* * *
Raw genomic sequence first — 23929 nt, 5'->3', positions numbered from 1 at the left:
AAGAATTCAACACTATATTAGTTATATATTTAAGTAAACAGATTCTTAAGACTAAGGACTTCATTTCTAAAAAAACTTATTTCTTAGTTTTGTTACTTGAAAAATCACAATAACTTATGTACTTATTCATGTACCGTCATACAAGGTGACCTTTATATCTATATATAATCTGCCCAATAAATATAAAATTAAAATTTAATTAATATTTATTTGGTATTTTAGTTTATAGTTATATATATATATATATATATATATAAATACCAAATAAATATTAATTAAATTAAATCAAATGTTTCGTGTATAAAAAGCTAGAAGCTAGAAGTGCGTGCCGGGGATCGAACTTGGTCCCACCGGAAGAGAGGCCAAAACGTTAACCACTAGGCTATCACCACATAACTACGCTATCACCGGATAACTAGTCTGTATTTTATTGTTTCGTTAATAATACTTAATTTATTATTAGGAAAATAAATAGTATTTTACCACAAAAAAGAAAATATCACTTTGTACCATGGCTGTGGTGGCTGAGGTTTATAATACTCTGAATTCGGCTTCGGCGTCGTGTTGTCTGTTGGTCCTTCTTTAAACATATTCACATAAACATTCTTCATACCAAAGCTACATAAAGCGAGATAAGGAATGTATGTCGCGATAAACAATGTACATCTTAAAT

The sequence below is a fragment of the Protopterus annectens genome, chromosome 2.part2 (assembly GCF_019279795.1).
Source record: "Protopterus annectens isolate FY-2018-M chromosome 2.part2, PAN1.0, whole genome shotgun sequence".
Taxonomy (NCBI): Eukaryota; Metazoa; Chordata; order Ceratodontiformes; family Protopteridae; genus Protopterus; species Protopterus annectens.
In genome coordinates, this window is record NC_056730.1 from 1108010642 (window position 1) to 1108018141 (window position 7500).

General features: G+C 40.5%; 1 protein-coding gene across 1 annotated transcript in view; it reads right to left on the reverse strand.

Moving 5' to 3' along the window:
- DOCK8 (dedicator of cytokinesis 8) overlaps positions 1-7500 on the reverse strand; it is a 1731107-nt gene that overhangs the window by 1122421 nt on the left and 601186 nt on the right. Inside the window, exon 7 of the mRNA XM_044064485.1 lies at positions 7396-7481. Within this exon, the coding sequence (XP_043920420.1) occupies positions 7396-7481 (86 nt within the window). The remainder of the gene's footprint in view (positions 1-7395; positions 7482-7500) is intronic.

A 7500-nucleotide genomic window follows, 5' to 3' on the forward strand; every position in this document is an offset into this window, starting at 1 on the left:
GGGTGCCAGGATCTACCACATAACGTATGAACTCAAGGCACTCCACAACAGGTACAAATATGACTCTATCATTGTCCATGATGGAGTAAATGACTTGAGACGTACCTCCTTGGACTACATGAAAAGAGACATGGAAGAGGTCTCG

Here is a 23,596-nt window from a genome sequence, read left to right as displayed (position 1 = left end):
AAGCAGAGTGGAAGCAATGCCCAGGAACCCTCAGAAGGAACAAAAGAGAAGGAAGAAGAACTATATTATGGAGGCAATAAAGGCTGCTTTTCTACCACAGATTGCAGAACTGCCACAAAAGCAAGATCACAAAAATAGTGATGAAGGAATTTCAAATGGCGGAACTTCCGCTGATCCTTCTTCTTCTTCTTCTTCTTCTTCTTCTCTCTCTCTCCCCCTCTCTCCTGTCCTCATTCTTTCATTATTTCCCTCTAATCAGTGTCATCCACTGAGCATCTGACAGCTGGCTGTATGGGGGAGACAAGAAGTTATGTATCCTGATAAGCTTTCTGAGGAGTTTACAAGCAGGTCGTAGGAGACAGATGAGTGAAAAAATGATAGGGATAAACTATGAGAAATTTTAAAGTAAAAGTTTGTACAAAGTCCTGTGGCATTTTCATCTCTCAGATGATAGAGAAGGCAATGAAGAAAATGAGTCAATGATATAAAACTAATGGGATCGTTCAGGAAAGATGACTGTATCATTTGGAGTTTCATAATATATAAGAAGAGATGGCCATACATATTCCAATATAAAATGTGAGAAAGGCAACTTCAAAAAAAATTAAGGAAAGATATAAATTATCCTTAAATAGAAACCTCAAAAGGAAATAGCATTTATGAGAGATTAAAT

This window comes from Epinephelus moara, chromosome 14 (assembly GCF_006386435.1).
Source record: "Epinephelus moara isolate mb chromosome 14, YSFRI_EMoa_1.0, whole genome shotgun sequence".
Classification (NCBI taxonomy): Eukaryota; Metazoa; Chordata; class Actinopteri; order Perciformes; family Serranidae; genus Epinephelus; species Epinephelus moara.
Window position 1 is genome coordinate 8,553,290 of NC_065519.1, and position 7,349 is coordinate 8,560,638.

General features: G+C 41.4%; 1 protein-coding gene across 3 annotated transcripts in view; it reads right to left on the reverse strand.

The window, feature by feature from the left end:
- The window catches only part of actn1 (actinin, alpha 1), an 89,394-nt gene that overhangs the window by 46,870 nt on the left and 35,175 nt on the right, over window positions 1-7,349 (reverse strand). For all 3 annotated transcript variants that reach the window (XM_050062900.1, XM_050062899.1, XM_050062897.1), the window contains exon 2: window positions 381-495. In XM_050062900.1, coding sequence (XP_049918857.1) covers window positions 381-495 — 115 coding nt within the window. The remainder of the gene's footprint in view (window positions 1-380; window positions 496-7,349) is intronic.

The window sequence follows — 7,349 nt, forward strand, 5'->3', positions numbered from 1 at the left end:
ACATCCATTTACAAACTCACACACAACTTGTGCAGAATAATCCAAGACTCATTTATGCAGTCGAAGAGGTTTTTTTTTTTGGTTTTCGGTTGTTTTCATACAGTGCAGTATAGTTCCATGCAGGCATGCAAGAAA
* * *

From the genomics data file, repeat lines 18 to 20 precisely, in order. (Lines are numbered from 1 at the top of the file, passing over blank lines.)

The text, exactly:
General features: G+C 41.4%; 1 protein-coding gene across 3 annotated transcripts in view; it reads right to left on the reverse strand.

The window, feature by feature from the left end:
- The window catches only part of actn1 (actinin, alpha 1), an 89,394-nt gene that overhangs the window by 46,870 nt on the left and 35,175 nt on the right, over window positions 1-7,349 (reverse strand). For all 3 annotated transcript variants that reach the window (XM_050062900.1, XM_050062899.1, XM_050062897.1), the window contains exon 2: window positions 381-495. In XM_050062900.1, coding sequence (XP_049918857.1) covers window positions 381-495 — 115 coding nt within the window. The remainder of the gene's footprint in view (window positions 1-380; window positions 496-7,349) is intronic.